Reasons to be Cheerful ... about disability lead theatre
There is a plethora of disability related theatre shows on the horizon at the moment.
Going Dark, which starts at the Young Vic next week, explores sight loss. The King's Speech, the play behind the multi Oscar winning film of the same name, will shortly open at the Wyndham theatre in London. And One Beach Road, a two woman play about Alzheimer's, tours the UK throughout March and April.
But that's just for starters. Three current UK theatre shows not only include disability in their content, but are also driven by disabled writers, directors and performers.
Reasons to be Cheerful is a musical tribute to disabled 70s punk star Ian Dury
Described as part gig, part play, this funny and fictional tail of love, friendship and music includes many of his band The Blockheads' greatest hits.
Reasons to be Cheerful is co-produced by disability lead theatre company Graeae and features disabled and non-disabled actors and musicians. The musical's UK wide tour is already underway, finishing up at Nottingham Playhouse on the seventh of April.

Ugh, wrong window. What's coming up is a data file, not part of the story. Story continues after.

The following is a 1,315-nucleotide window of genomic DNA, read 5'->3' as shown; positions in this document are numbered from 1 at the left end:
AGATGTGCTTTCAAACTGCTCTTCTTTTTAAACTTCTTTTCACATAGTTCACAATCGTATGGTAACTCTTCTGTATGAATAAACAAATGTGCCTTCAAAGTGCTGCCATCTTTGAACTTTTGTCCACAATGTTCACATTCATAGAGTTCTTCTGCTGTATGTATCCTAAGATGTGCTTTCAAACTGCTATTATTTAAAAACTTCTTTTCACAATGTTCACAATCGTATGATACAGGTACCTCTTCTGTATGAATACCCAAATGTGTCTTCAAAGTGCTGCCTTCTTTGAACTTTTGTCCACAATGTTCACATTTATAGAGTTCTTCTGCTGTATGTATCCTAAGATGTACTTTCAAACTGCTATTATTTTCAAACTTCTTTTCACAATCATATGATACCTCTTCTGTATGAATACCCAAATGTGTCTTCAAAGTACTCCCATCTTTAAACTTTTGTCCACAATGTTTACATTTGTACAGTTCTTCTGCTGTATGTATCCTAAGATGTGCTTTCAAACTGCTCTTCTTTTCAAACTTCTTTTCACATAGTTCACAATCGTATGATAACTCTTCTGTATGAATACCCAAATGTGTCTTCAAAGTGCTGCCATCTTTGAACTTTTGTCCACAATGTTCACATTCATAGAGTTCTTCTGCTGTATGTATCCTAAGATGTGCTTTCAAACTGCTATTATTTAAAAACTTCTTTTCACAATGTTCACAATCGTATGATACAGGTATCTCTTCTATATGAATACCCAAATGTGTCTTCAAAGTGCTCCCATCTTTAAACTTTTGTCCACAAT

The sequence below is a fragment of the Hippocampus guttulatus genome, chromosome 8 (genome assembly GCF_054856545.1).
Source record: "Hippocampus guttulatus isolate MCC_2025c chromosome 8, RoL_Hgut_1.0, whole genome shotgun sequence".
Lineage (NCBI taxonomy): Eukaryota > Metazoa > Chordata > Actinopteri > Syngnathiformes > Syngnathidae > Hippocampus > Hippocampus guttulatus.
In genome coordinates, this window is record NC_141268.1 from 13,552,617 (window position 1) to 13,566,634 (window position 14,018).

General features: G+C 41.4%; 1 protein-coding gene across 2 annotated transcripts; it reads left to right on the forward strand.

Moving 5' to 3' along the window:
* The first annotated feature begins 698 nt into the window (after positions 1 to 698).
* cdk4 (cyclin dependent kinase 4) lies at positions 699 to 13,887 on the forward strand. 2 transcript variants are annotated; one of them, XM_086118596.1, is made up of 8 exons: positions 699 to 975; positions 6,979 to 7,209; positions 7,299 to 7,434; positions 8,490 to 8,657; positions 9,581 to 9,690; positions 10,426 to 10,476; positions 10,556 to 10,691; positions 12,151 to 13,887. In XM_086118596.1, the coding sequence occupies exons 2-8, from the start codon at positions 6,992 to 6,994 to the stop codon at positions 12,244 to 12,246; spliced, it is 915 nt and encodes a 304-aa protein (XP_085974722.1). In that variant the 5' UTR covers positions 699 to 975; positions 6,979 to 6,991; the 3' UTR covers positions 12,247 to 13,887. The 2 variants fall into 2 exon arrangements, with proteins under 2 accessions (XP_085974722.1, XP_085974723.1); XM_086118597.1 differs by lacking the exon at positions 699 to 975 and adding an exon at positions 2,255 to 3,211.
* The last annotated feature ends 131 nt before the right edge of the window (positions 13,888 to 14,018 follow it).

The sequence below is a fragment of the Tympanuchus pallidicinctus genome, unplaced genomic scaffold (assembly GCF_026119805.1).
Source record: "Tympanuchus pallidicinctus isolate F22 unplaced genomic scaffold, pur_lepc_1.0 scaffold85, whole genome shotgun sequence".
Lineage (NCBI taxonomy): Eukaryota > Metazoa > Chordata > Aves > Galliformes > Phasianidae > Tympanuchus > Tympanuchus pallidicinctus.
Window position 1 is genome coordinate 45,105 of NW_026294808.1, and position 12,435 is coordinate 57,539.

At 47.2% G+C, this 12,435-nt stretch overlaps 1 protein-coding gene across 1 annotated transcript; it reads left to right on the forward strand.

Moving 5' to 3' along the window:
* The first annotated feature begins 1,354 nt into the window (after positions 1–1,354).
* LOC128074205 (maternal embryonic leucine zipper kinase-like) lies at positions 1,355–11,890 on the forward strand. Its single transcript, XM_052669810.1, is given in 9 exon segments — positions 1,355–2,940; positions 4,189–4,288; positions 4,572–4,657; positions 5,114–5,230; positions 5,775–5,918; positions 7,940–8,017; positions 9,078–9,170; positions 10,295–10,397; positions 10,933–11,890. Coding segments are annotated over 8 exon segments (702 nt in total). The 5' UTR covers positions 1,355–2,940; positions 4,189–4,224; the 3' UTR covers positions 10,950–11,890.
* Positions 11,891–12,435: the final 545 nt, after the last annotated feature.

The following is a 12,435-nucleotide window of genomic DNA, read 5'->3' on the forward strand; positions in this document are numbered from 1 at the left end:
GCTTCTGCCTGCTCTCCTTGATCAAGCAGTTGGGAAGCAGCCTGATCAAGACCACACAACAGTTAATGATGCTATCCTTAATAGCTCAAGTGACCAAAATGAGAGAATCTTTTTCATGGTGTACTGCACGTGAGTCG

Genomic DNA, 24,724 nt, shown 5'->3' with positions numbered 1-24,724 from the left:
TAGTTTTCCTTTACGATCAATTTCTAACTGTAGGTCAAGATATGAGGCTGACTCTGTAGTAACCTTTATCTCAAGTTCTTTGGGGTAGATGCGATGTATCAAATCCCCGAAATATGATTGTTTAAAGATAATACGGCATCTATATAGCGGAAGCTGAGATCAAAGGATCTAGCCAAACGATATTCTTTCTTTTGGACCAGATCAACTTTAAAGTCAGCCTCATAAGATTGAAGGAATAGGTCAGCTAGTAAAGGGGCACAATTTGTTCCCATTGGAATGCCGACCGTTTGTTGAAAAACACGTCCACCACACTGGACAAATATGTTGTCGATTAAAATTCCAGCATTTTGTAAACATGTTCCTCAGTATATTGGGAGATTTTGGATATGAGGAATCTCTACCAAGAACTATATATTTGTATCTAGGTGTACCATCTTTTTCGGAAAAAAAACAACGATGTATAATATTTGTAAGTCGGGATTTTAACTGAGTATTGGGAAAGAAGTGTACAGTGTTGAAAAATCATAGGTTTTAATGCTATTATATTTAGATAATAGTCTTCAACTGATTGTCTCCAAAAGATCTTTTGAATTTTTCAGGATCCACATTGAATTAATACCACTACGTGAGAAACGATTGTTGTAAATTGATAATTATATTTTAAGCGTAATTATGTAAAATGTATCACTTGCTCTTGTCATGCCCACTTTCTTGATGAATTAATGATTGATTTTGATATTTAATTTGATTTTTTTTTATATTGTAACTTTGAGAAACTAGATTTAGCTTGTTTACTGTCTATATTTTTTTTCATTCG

Sheer has been created and performed entirely by a blind and visually impaired theatre company called Extant. The show will take place partly in darkness and is billed as blending "burlesque, comedy and horror, to create a thrilling and unique moment where immersion meets experience."
Sheer visits Wolverhampton and London in March and April. Audience members must be over 16 to attend.
This play is a dramatised account of a life-changing meeting in 1936 between writer Edward Sheldon and actor John Gielgud.
Blind and paralysed, Sheldon was regularly visited at the time by well-known stage people looking for advice. Beautiful and in demand, Gielgud met with the 'crippled muse', and a few days later gave the performance of his life.
Written by disabled playwright Garry Robson, The Man Who Lived Twice tours Scotland until the seventh of April.